School district honors veterans in annual ceremony

Photo by Amy Cherry – Local veterans shake hands with SMAHS students following the school’s annual Veterans Day assembly on Friday.
Amy Cherry
Staff Writer

Paying tribute to local veterans, specifically those lost to Post-Traumatic Stress Disorder, was the focus of this year’s Veterans Day ceremony at St. Marys Area High School.
In traditional fashion, the St. Marys Servicemen’s Burial Detail color guard and honor guard marched into the Carpin Auditorium where they posted the colors onstage.
Isabella Ehrensberger, a senior, acted as mistress of ceremonies as she lead attendees in the Pledge of Allegiance, followed by the playing of the national anthem by the SMAHS Concert Band.
Student speaker senior, Gina Schlimm, noted most people have a tie to someone in the military. For her, both her grandfathers, an aunt, a neighbor, and 10 of last year’s graduates, served in the military, in addition to her older brother, Pat Schlimm, a current student at the United States Military Academy in West Point.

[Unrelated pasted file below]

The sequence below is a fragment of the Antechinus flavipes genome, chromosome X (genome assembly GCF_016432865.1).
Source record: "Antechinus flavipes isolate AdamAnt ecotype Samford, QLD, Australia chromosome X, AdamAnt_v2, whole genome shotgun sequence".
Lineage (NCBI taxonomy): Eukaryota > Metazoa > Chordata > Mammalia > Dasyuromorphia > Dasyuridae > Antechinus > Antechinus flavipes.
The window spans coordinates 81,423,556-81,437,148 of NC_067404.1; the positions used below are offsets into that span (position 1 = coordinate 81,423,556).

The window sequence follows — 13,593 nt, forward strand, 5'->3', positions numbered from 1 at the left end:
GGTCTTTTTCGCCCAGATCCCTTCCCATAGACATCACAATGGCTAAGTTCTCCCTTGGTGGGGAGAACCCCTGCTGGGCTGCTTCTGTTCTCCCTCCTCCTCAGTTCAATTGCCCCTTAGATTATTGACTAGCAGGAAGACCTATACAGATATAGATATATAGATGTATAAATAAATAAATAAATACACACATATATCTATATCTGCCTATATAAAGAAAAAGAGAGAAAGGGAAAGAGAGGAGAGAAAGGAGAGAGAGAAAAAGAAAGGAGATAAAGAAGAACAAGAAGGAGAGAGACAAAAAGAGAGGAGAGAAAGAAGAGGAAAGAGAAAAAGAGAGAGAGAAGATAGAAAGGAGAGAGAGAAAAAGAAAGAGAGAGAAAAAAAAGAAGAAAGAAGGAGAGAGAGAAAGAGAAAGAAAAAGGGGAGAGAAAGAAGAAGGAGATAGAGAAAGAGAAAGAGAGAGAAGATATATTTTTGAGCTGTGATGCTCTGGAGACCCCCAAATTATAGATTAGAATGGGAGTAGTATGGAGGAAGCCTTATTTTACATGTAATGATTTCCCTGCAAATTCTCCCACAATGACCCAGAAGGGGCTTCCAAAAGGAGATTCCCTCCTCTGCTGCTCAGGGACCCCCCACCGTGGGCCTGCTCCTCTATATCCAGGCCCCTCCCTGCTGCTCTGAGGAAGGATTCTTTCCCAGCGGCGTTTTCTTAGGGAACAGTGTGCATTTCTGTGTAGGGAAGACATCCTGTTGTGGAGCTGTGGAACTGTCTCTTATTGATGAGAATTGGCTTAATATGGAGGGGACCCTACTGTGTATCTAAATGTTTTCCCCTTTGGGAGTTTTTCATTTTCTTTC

Gina referenced a quote she came across upon her brother’s departure to West Point, “only a few defining forces have ever offered to die for you, Jesus Christ and the American soldier. One died for your soul and the other died for your freedom.”
She continued, stating what the military can do to a person, citing painful goodbyes, PTSD, being misunderstood, missing holidays and birthdays, and not seeing loved ones for months at a time.
“It takes a certain kind of person willing to risk their life for our country,” Gina said. “In our country we have been very blessed with generations of great and courageous men and women who have sacrificed their time and lives so we can continue to live in freedom.”
Currently, thousands of sailors, soldiers, airmen, and Marines are protecting this country and will do so as we are sleeping, out with friends, and during every holiday, all while missing their family, friends, and loved ones back home, she noted.
“These heroes could be sitting across the dining room table for us, the older gentleman eating alone in the corner of a restaurant, or in front of us, teaching us about science or English,” Gina said. “These heroes are not rich and famous, they are something much more. So the next time we think we don’t have any role models in our lives, turn off the screen and look across the table at your parents, brother, sister or grandparent and know that a hero is right before your eyes.”

For more on this story, see today's print edition of The Daily Press.


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